A new report suggests global warming causes an increase in fevers among kids during the hottest days of the year. Researchers from the University of Sydney have monitored the first study that directly correlates global warming to the health of children.
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What you need to know - Conventional View
• The study showed that rising temperatures cause an increase in emergency hospital visits for preschoolers. The main reasons for hospital visits are fever and gastroenteritis.
• The study links the increase in hospital visits to a less-developed ability for the brain to handle thermal regulation in young children.
• The study also found that rates of gastroenteritis were lower on days with a high UV factor present. The lead researcher, Dr. Lawrence Lam, suggested this is because UV rays "sterilize" the ground.
• Dr. Lam said that further investigation is needed to determine whether it is the increased heat or other heat-related elements -- such as pollution remaining in the air -- to determine the cause of the illness in the children.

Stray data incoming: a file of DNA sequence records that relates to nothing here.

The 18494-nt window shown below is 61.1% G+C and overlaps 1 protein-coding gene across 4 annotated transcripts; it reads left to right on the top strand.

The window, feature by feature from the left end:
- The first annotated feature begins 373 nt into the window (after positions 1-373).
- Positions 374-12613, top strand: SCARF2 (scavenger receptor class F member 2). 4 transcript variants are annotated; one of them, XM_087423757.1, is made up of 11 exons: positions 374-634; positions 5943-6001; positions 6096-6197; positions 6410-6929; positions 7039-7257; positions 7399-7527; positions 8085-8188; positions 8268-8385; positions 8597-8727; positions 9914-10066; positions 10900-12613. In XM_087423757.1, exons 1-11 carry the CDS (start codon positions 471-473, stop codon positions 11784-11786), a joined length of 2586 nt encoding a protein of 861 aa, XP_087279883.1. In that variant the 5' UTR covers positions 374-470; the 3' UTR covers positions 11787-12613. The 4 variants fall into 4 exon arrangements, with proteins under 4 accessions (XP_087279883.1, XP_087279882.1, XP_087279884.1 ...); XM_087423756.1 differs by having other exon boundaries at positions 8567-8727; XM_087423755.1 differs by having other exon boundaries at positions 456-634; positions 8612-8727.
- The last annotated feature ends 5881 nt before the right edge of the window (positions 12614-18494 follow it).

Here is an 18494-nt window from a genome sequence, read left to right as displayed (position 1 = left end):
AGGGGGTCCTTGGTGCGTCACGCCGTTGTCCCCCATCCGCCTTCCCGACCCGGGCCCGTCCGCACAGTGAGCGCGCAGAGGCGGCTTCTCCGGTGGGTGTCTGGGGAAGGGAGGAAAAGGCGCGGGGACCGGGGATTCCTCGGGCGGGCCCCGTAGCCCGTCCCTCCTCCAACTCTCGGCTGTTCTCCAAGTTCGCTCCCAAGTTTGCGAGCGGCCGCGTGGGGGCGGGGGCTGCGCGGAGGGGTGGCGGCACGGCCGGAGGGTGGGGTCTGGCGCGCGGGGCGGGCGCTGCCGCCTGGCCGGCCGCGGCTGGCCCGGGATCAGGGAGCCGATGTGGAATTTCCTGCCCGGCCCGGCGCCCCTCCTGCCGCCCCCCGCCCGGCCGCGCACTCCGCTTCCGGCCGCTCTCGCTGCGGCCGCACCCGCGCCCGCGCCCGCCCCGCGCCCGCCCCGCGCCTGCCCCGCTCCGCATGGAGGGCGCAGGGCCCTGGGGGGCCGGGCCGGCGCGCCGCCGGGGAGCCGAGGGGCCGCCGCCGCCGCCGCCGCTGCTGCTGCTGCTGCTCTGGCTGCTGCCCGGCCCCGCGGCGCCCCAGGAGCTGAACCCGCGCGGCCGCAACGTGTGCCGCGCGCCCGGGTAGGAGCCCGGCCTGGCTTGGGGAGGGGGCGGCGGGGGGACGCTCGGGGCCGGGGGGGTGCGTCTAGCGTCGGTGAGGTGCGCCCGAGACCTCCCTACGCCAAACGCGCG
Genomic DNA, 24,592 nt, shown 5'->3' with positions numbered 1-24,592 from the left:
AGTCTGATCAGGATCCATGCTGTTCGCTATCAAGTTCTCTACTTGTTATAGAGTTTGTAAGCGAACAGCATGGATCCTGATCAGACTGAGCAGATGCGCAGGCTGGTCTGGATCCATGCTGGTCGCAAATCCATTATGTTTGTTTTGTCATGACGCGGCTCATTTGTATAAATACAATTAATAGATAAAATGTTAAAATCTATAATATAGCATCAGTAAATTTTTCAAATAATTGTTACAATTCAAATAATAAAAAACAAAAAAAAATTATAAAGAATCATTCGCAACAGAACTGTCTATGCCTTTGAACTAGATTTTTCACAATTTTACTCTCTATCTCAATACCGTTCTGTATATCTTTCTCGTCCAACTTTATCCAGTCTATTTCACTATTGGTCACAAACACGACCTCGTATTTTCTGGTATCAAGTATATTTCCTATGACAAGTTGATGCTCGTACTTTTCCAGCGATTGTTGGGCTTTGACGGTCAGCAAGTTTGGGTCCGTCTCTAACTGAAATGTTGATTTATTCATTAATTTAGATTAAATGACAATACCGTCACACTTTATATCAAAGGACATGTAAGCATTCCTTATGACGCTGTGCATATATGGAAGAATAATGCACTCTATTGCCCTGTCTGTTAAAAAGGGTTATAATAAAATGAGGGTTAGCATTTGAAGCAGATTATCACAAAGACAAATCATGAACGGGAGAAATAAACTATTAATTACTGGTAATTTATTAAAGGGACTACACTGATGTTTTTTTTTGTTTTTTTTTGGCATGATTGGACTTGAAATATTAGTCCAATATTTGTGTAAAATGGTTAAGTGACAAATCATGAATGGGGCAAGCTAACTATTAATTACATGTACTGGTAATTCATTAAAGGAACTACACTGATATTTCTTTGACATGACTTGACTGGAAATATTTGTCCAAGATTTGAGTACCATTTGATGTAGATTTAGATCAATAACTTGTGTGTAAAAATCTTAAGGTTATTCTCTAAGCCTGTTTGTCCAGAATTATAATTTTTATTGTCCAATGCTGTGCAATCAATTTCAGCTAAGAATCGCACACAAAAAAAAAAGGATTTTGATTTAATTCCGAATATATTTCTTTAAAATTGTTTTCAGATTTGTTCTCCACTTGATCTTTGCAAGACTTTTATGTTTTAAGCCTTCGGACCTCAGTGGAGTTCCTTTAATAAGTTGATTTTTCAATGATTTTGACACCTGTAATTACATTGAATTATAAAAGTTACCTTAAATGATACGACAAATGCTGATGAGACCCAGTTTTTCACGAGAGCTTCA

• "It really demonstrates the urgent need for a more thorough investigation into how exactly climate change will affect health in childhood," Dr. Lam said.
• The study was published in the February issue of the International Journal of Environmental Health Research. The study is available online at this link
What you need to know - Alternative ViewStatements and opinions by Mike Adams, executive director of the Consumer Wellness Center
• The full health implications of global warming have yet to be realized by modern scientists. While childrens' health may be impacted by temperature changes, the more frightening changes are bound to occur with crop production and food supply.
Bottom lineThe effects of global warming directly impact childrens' health during the hottest days of the year.